IEEE Wireless Communications - April 2017 - page 17

IEEE Wireless Communications • April 2017
15
number of accessing devices can cause unaccept-
able delays for the mission critical traffic of DSSE
and demand-response applications, where cer-
tain reliability requirements exist. Since all random
access requests are treated equally in legacy LTE,
there is no way to prioritize certain types of traffic.
For mission critical traffic, we propose an alter-
native approach to random access in LTE, which
makes it possible to reserve sufficient random
access opportunities (RAOs) to ensure a certain
level of success probability (reliability) in the ran-
dom access procedure [11]. Instead of serving all
accessing devices equally, as in the legacy LTE ARP,
the modified approach that is described in detail in
[11] allows the creation of prioritized traffic classes
for which the probability of successfully accessing
the network can be guaranteed. The principle of
this approach is illustrated in Fig. 4, where the priori-
tized traffic classes
m
PMU, PMC/SM, and best effort
(ordered by most important first) that are relevant
for the considered smart grid communication sys-
tem are shown. Each of the
m
PMU and PMC/SM
traffic classes have a dedicated estimation slot in
the contention frame, in which the corresponding
devices must activate a random preamble to access
the network. This enables the eNodeB to estimate
the number of accessing devices and to dimension
the following serving phases to satisfy the required
reliability. Next, the devices will activate a preamble
randomly within the corresponding serving phase, to
start the ARP. Any remaining RAOs in the conten-
tion frame will be available for best-effort traffic. The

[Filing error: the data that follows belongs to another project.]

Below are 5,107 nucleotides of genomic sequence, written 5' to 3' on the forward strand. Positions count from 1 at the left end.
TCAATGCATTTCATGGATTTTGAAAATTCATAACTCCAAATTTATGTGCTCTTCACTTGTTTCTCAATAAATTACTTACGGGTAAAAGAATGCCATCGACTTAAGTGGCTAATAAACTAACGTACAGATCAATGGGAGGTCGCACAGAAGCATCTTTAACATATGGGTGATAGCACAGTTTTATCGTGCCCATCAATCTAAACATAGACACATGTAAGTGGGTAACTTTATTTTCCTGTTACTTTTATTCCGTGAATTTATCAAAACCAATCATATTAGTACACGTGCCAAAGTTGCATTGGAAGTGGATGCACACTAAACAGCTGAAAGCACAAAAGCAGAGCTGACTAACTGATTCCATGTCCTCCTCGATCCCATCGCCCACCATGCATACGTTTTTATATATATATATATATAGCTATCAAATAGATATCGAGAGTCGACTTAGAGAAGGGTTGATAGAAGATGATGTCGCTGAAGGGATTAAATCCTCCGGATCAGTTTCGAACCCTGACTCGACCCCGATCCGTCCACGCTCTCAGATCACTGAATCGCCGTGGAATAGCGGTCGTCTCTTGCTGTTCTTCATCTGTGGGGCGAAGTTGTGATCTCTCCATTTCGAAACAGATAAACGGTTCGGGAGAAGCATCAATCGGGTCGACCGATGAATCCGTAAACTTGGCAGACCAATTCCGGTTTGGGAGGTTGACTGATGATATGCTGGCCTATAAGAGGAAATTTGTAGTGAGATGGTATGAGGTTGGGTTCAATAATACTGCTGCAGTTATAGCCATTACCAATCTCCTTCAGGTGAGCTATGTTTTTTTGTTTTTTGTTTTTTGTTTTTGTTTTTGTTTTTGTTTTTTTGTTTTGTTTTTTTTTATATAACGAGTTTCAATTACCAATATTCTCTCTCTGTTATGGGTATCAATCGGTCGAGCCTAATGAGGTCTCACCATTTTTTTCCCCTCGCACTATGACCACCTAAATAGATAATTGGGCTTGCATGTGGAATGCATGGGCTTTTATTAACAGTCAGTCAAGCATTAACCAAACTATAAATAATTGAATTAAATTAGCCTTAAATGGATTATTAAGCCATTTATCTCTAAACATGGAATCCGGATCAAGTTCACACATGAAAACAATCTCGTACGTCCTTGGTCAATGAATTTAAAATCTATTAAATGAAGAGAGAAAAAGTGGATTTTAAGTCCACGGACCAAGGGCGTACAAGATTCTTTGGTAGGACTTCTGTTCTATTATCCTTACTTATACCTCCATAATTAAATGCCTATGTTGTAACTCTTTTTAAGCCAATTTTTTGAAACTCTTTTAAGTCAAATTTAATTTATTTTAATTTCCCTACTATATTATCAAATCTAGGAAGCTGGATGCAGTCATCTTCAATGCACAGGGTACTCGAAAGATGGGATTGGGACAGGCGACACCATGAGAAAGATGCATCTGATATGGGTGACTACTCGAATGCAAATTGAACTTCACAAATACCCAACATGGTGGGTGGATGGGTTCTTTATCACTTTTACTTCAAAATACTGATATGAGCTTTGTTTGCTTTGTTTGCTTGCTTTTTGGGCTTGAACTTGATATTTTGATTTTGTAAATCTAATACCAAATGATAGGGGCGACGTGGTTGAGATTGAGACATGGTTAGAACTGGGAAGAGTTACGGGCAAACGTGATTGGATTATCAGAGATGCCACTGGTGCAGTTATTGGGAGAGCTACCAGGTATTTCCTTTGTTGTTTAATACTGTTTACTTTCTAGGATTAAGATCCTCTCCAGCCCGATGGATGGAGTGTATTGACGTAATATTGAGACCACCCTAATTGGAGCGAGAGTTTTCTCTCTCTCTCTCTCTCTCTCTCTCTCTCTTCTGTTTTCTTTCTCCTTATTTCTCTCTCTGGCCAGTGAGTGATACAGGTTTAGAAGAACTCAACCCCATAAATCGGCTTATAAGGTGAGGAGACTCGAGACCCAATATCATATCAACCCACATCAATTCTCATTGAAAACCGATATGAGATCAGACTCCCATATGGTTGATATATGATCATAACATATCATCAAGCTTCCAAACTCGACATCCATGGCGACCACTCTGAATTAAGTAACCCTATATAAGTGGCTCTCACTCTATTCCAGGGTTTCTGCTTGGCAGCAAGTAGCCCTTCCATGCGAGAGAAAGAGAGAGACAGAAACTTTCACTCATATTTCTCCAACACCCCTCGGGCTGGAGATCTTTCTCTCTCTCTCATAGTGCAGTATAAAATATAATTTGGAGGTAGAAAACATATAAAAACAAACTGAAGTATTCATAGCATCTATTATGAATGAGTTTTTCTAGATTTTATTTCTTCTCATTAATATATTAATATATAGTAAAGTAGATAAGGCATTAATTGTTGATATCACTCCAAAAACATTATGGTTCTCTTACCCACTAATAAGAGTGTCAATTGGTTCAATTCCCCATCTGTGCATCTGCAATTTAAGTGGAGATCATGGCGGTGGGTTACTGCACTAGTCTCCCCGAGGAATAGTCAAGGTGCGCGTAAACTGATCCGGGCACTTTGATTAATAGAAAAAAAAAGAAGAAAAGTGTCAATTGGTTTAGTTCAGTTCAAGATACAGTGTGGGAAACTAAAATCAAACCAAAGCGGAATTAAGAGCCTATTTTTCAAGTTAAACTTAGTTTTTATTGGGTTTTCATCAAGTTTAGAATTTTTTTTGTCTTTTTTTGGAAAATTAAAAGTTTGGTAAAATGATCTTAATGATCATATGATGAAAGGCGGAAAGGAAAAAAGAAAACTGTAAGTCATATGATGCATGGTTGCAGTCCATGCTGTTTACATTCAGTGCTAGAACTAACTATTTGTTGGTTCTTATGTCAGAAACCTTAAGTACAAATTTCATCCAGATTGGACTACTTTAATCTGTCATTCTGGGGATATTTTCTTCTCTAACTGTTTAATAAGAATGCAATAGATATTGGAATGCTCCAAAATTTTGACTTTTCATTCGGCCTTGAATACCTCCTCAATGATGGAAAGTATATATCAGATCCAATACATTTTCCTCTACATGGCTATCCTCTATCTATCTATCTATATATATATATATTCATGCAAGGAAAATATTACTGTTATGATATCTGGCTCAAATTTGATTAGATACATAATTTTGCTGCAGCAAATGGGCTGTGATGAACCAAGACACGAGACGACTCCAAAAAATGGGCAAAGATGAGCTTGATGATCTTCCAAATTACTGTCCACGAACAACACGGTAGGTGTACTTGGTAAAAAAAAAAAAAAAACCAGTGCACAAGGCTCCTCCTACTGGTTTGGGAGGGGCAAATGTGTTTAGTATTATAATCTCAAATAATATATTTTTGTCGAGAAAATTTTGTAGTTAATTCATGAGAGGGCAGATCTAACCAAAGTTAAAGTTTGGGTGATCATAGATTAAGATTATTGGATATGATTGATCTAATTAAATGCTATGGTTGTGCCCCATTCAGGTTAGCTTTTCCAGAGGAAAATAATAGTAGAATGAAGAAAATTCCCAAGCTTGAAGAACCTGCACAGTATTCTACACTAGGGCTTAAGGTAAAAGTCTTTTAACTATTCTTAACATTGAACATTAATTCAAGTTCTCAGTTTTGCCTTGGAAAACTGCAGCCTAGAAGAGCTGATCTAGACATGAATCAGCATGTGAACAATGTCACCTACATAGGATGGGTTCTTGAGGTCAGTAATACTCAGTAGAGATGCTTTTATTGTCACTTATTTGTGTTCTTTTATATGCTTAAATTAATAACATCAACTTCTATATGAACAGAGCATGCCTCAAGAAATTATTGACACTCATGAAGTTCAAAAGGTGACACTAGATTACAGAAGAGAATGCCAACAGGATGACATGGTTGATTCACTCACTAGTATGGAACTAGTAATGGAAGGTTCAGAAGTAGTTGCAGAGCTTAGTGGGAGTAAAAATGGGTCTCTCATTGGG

duration of the contention frame is set as half of the
shortest latency deadline, to ensure that all deadlines
can be fulfilled.
The allocation of resources for the increasing
number of
m
PMU and PMC/SM devices in an LTE
cell is shown in Fig. 5a. The plot shows that as the
number of active devices increases, first the RAOs
available for best-effort traffic run out. Hereafter,
the RAOs for PMC/SM traffic are sacrificed to
prioritize the more important
m
PMU traffic. Finally,
the total number of devices becomes too large to
also support
m
PMU traffic.
For comparison, in Fig. 5b we show the achiev-
able reliability of the legacy LTE ARP, calculat-
ed using the collision probability model in [12].
Assuming that the arrival of
m
PMU and PMC/SM
traffic occurs in a traditional best-effort manner,
the reliability of all traffic in legacy LTE will drop
below the required reliability of both
m
PMU and
PMC/SM at an earlier point than with our pro-
posed scheme. Notice that the required reliability
of
m
PMU can be supported with the proposed
scheme for three times as many active devices as
with legacy LTE for the R = 1/10 scenario. This
does not hold for the R = 1/3 scenario, where
a larger fraction of devices require 99.9 percent
reliability, since it requires more RAOs to ensure
99.9 percent reliability than 95 percent reliability.
Unfortunately, the proposed scheme for guar-
anteed reliability random access cannot be easily
implemented in today’s cellular networks, since
it requires changes to the LTE protocol in both
devices and eNodeB. However, the scheme
might inspire the development of Machine Type
Communication (MTC) protocols for the upcom-
ing 5G standards.
C
onclusions
and
F
uture
S
teps
With the increasing penetration of distributed
energy resources (DER), the smart grid needs
more and deeper monitoring and control to
maintain stable operation. In this article, we
F
igure
4.
Proposed contention frame layout for
m
PMU, PMC/SM and best effort traffic.
Serving phase
Estimation phase
Estimation
RAO PMU
Serving RAOs for PMU
Serving RAOs for PMC/SM
Serving RAOs
for best effort
Estimation
RAO PMC/SM
F
igure
3.
PMC/SM (dashed line) and
m
PMU (solid line) maximum delay: a) R = 1/10 (moderate DER penetration); b) R = 1/3 (heavy
DER penetration).
Active population
(a)
500
0
10
-1
10
-2
Max delay [s]
10
0
10
1
1000 1500 2000 2500 3000 3500 4000
Active population
(b)
500
0
10
-1
10
-2
Max delay [s]
10
0
10
1
1000 1500 2000 2500 3000 3500 4000
6 PRBs
20 PRBs
50 PRBs
6 PRBs
20 PRBs
50 PRBs
1...,7,8,9,10,11,12,13,14,15,16 18,19,20,21,22,23,24,25,26,27,...132
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